George Roeder was one of the leading AMA Grand National racer during the 1960s. He won eight nationals during the 1960s and was a member of the Harley-Davidson factory racing team. In addition to being one of the top AMA dirt track racers, Roeder also piloted a Harley-Davidson streamliner to a land-speed record in 1965.
Like many racers, when AMA rules required a rider to reach the age of 18 before he could get a professional racing license, George Roeder fibbed about his age and took part in his first money-paying race in 1954 at the age of 17, following in the footsteps of his brother, Charlie. Roeder, who was born on August 16, 1936, in Monroeville, Ohio, quickly advanced through the Novice and Amateur ranks. After a successful rookie Expert year in 1956, he started the 1957 season with a new Harley-Davidson that cost him only $100, thanks to the Ohio Harley-Davidson Dealers Association.
The next several years saw Roeder competing against the likes of Joe Leonard, Carroll Resweber, Everett Brashear, Dick Klamfoth, Sammy Tanner, Dick Mann and Bart Markel, all of whom are now fellow Motorcycle Hall of Fame members.
Roeder's first Grand National Championship victory came at the Springfield Mile in 1963. To this day, he recalls that race as his greatest performance. The 1963 campaign proved to be Roeder’s best. Riding Harleys owned and prepped by Ralph Berndt, the tuner who fielded bikes for four-time champion Carroll Resweber, Roeder added wins at the Freeport (Illinois) Half Mile and the Sacramento Mile. Despite winning three of the 14 Nationals staged that year, Roeder missed winning the coveted Number One plate, finishing just one point behind Dick Mann.
The following year, Roeder won two Grand National Championship races, the Heidelberg (Pennsylvania) Half Mile and the Kansas City Half Mile. In 1965, Roeder, still living in his hometown of Monroeville, Ohio, scored what could be loosely called a hometown victory when he won the Columbus Half Mile. He finished the year fifth in the point standings, behind fellow Dirt Track Hall of Fame members Markel, Mann, Nixon and Mert Lawwill.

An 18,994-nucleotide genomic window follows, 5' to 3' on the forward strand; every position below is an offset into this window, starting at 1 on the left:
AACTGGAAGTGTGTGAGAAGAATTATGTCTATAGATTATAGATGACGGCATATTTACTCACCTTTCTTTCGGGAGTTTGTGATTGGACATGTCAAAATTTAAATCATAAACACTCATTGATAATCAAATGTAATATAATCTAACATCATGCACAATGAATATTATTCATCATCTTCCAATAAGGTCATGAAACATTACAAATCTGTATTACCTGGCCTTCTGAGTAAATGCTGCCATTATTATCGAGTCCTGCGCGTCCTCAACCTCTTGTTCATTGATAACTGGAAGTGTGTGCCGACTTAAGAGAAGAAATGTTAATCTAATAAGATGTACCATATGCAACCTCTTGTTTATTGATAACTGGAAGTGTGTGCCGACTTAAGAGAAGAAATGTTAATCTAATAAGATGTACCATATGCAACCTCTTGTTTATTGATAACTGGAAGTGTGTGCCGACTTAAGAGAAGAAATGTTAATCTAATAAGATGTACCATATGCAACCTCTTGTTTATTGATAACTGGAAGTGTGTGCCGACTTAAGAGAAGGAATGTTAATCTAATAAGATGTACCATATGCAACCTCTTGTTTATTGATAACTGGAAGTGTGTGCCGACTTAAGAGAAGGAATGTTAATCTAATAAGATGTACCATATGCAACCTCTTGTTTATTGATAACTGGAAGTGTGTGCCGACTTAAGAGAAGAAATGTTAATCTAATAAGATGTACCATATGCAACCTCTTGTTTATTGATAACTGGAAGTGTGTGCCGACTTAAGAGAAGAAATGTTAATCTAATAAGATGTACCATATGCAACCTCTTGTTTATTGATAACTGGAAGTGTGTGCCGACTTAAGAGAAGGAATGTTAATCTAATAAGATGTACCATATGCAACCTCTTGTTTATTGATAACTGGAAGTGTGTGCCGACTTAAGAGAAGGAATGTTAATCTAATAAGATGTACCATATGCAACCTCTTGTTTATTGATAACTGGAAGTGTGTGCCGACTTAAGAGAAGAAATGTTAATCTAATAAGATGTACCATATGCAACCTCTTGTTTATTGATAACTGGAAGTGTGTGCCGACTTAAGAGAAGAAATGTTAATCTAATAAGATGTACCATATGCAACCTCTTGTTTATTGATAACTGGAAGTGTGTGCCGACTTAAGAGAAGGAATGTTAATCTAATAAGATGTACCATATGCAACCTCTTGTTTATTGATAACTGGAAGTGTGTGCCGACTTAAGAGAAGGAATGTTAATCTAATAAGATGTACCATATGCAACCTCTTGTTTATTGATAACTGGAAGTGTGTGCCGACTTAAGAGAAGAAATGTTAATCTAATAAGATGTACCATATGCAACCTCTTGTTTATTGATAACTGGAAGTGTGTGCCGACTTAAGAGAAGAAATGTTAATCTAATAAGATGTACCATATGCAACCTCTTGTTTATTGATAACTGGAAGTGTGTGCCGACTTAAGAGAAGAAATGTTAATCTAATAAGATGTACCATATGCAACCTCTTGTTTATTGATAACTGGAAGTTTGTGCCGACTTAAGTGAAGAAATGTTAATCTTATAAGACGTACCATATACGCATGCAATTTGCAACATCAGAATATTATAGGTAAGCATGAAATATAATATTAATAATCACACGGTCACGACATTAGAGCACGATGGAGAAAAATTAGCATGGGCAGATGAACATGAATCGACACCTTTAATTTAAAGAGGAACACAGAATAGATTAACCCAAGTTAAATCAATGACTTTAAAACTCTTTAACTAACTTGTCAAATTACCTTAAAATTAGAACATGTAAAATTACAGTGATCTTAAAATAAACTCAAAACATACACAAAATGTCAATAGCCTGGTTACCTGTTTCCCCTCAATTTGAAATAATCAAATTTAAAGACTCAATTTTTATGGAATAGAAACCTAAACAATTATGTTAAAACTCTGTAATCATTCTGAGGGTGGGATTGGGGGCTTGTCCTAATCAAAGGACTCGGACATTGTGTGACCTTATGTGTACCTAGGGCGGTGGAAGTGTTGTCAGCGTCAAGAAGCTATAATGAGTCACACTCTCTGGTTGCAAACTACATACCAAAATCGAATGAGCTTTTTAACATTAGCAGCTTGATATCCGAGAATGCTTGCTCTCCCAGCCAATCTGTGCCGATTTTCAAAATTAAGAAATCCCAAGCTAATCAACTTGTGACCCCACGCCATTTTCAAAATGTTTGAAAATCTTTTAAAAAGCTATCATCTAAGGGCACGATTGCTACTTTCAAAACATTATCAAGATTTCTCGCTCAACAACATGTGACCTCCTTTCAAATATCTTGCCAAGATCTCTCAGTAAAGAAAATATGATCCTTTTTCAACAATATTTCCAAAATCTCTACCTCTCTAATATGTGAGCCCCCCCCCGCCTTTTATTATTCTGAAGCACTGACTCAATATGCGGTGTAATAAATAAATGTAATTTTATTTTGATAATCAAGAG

Besides his well-recognized talent on the dirt tracks of America, Roeder also proved himself to be an excellent road racer as well. He earned four podium finishes in the Daytona 200 in the early-to-mid 1960s and was a runner-up at Laconia (New Hampshire) in 1963. Roeder never abandoned his dirt-track racing style though—he took most turns at the road races with his foot firmly planted on the tarmac.
Roeder is proud of having been named the AMA Most Popular Rider in both 1963 and 1965. The award was the result of voting by members of AMA-chartered clubs.
The 1967 season proved to be another exceptional year for Roeder. He earned five podium finishes at the nationals, including wins on the mile at Sacramento and the half-mile at San Jose, California, and once again finished second in the series, this time behind Gary Nixon.
Roeder temporarily retired from racing in 1968 after suffering a broken arm. He made a return to dirt track competition at the 1969 Nazareth (Pennsylvania) Mile only to suffer a broken ankle in practice. That sidelined him once again, but he made yet another foray into competition when he showed up at the 1974 San Jose Mile with a rigid-frame Harley.
Two years prior to Roeder's last go at National dirt track racing, he opened a Harley-Davidson dealership in Monroeville. Roeder sold the shop to his oldest son, Will, and daughter-in-law Julie in 1993, but more often than not you can still find him there. Back in the shop, Roeder helps maintain the Harleys raced by his sons, George II, known as "Geo," and Jess. As proud as he is of his 1963 Springfield Mile win, also very high on his list of thrills is the memorable night in 1998 when he watched "Geo" score his first Grand National Championship win at I-96 Speedway in Odessa, Michigan. To add icing to the cake, Jess won the 883 Sportster race at the half-mile track that night.
If you stop by Roeder's Harley-Davidson in Monroeville, be sure to check out the Bonneville streamliner on display. Powered by a Harley-Davidson 250cc Sprint motor, the streamliner was piloted to a record speed of 177.225 mph by Roeder at the Salt Flats in 1965.
George and his wife Jessie lived just a stone's throw from Roeder's Harley-Davidson. George was constantly on the go during the racing season, accompanying his sons to a seemingly endless string of races across the country. He seemed happy standing on the sidelines, but on occasion you could still find him strapping on his steel shoe and competing in vintage dirt track races. How does that old saying go? Once a racer, always a racer. That summed up George Roeder.
Roeder passed away on Thursday, May 8, 2003.
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